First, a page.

Thick and Yummy Homemade No-Sugar-Added Eggnog!

My apologies! I probably should have put this post up before the holidays, huh? Sorry about that! I’m a bad blogger! :(

When I first met my husband, I discovered that he possessed an AWESOME family recipe for homemade eggnog. It’s one his grandfather created decades before that’s been passed down through the generations, and it’s really, really excellent all the way around … except that a) it was a full-sugar recipe … and b) it was really kinda thin, especially to someone like me, who had only ever been exposed to thick, store-bought nogs before.

When my husband became diabetic, we successfully changed the recipe to use Splenda instead of sugar. It was a simple one-to-one substitute, so it was no biggie … and my husband was thrilled he could continue making and enjoying this holiday treat.

I’m being precise when I say my eggnog is no-sugar-added. I’m not adding any sugar to the main ingredients in the nog … but–in its natural state–one of the main ingredients in egg nog already contains 11-12 grams of sugar in every single cup: the milk. Whole milk contains 11 grams of milk sugar per cup, known as lactose. Skim milk–because some of the fats are removed, so the cup contains more fat-free milk–contains even more: 12 grams of this same milk sugar. If you don’t know anything about lactose other than the fact that many people–especially adults–are lactose-intolerant, you may not realize that lactose is very similar to the fructose you find in fruit. It’s a simple sugar, yes–when sucrose (table sugar) is a more refined and complex sugar–but there’s just no sugar-freeing something with any lactose in it. Sorry! :(

Regardless, when you make your eggnog with Splenda instead of regular sugar, you’re saving yourself mondo-calories and sugar carbs. Like my husband, I loved the flavor and the fact that I, too, could enjoy eggnog without all that extra sugar added in … but the fact that it was so thin just kept it from being my absolute favorite. I found myself still buying the occasional quart of the mass-processed stuff each year, just to feel that thick eggnog coating in my mouth.

My husband–a Scorpio with a mild case of Aspergers Syndrome–doesn’t take change well. That’s kinda like saying that mountains don’t dance well :) It took me a long time (i.e.: years) to convince him to give me a chance to experiment with his recipe … to see if I could make it a little thicker. He finally relented two years ago–right around our ninth wedding anniversary–to give me a chance to show him that I could thicken his eggnog … AND make him like it that way.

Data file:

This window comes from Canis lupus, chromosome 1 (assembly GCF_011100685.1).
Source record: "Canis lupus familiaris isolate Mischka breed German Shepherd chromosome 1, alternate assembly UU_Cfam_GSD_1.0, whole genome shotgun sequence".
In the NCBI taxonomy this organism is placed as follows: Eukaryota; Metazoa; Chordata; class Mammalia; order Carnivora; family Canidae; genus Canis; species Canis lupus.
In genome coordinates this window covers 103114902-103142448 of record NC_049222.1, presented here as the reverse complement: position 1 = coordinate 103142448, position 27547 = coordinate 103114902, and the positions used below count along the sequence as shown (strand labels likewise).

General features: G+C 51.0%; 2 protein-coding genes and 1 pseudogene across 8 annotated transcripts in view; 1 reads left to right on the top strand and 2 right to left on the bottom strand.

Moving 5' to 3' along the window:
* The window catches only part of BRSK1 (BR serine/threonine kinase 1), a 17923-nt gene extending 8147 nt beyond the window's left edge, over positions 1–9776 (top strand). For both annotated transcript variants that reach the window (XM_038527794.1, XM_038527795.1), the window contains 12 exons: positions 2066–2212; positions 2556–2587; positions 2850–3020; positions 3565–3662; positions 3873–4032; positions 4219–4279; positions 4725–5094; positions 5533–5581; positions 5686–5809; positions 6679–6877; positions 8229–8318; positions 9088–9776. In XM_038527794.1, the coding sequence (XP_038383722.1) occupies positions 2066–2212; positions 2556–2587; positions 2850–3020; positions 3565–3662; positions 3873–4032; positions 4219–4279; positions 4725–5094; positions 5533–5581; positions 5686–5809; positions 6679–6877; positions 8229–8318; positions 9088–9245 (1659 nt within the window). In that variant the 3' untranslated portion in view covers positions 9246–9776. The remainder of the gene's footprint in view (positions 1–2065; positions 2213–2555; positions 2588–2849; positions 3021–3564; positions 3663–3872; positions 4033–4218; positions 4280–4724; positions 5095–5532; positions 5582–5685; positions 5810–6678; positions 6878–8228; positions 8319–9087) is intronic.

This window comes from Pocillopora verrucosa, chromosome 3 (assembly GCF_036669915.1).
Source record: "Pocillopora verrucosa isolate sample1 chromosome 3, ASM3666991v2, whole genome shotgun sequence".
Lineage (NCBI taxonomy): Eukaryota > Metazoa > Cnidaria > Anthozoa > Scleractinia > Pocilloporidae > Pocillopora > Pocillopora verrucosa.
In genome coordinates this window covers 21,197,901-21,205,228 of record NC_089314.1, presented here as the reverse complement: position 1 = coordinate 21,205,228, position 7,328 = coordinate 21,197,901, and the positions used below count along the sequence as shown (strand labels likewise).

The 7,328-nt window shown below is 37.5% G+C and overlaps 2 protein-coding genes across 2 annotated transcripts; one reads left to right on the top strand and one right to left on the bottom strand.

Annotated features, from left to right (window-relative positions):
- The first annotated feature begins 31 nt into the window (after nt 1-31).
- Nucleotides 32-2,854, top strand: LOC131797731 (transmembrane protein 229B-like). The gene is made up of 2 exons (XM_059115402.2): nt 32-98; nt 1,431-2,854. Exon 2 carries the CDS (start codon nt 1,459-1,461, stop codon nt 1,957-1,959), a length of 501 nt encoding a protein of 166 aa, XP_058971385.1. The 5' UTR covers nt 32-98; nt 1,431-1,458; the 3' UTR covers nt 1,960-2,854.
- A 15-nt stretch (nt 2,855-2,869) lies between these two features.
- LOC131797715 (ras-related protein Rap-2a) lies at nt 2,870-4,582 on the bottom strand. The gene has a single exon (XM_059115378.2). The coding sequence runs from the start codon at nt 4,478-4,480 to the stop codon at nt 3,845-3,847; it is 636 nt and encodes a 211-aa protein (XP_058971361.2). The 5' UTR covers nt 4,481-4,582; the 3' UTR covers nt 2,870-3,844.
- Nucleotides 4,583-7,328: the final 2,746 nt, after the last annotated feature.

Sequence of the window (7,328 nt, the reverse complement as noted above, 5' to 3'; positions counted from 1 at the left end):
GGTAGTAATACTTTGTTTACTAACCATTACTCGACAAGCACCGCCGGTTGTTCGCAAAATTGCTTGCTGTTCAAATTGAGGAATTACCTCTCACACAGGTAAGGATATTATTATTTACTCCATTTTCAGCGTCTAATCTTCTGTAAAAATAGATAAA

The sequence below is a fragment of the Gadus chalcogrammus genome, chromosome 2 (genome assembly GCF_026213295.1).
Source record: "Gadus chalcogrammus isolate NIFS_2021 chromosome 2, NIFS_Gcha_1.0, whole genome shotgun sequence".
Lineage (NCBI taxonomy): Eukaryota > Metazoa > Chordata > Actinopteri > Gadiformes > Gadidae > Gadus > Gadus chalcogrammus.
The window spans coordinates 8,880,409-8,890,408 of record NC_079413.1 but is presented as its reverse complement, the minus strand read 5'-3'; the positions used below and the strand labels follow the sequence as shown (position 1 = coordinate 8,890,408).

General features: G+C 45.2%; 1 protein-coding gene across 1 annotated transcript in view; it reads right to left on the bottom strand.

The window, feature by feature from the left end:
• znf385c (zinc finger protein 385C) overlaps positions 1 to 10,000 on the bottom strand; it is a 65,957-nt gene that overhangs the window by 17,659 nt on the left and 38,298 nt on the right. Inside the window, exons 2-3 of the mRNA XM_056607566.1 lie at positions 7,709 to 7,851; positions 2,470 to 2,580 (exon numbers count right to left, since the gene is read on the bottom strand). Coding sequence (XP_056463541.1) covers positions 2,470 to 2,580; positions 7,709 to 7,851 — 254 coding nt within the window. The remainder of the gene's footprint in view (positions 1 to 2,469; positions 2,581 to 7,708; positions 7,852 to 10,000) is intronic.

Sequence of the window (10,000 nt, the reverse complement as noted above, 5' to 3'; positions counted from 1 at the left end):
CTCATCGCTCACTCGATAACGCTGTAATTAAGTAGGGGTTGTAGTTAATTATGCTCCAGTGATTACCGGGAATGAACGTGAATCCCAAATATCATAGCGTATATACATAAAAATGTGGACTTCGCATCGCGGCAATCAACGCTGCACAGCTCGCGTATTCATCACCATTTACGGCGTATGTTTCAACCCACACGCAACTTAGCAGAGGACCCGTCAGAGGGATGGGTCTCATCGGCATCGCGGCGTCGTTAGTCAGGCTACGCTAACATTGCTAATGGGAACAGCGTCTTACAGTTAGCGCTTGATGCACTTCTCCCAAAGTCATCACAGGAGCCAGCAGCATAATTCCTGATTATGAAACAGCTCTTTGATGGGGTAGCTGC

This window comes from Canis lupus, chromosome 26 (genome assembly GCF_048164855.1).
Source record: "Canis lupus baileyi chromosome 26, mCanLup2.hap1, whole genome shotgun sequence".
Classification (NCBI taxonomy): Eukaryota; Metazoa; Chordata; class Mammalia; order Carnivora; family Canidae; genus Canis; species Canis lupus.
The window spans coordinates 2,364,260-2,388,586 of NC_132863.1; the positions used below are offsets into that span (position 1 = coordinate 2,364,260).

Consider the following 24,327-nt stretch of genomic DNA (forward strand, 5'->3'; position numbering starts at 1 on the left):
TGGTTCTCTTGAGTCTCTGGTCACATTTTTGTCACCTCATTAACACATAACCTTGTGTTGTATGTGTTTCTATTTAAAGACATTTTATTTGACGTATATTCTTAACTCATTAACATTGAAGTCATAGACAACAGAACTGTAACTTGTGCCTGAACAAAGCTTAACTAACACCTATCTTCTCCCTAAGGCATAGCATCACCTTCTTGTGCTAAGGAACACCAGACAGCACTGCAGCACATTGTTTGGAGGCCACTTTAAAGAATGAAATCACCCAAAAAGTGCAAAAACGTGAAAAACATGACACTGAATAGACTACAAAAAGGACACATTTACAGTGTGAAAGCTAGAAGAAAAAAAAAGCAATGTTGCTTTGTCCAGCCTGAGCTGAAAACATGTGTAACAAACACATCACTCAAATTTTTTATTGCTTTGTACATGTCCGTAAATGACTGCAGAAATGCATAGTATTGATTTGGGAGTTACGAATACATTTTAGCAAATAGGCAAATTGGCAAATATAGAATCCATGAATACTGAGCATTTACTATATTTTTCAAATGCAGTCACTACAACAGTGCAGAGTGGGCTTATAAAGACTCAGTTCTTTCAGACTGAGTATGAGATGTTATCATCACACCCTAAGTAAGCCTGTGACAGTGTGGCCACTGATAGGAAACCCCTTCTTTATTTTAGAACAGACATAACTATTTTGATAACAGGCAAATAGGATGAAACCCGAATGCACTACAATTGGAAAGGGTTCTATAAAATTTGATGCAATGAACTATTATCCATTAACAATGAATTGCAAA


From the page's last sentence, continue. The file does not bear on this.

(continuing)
I’m pleased to say it worked :)

Here’s my version of his family’s age-old recipe:

Lane’s No-Sugar-Added, Super-Thick Version of the Zoephel-Knox Family Traditional Homemade Eggnog … or LNSASTVZKFTHG for short :)

  • two dozen large eggs
  • two cups Splenda granulated
  • two large boxes of Jello SF Instant Vanilla Pudding
  • one gallon whole milk
  • one quart heavy whipping cream
  • four teaspoons vanilla extract
  • nutmeg to taste

Crack eggs into a small bowl–one at a time–so that you can inspect each one for shells or spoilage first … before you pour it into an extra-large mixing bowl. If you think cracking each one in a separate bowl and then pouring it into the main container is a waste of time–you’d rather just crack them straight into the big bowl–then imagine what would happen if egg #24 were rotted … and you didn’t realize it until AFTER you’d already dropped it in among the other twenty-three. I wouldn’t want to pitch them all after that, but I’d have to … and so would you.

I use my giant stainless steel bowl for this job. Here’s what two dozen eggs look like when you’re ready for the next step:

Turn your electric mixer on low to start, then pour in the Splenda. Just like when you would add sugar at this step in the normal recipe, the grit of the Splenda helps you and your mixer break down the connective tissue in the eggs more effectively … grinding down all those thicker pieces that–when they hit your tongue–remind you that you’re drinking homemade eggnog, yes … but that also might not be the most tasty thing to encounter in what would otherwise be butter-smooth eggnog.

Many of the ingredients will stick in lumps while you’re making this recipe, all sitting poised above the liquid line–when you need all of it mixed in–so be sure to scrape the bowl periodically throughout this process. Once all the Splenda is incorporated, turn the mixer up to high and start beating the eggs. You want them thick, lemon-colored, and frothy, so be sure to mix them a good long time. The longer you mix your eggnog in this step, the better your final texture will be.

Once all the eggs and Splenda are mixed to your satisfaction, add the boxes of dry sugar-free vanilla pudding–one at a time–making sure to mix the first one in thoroughly before you add the second. That pudding is the trick to nice, thick eggnog … and it imparts a fair amount of Splenda AND some nice vanilla flavors, too.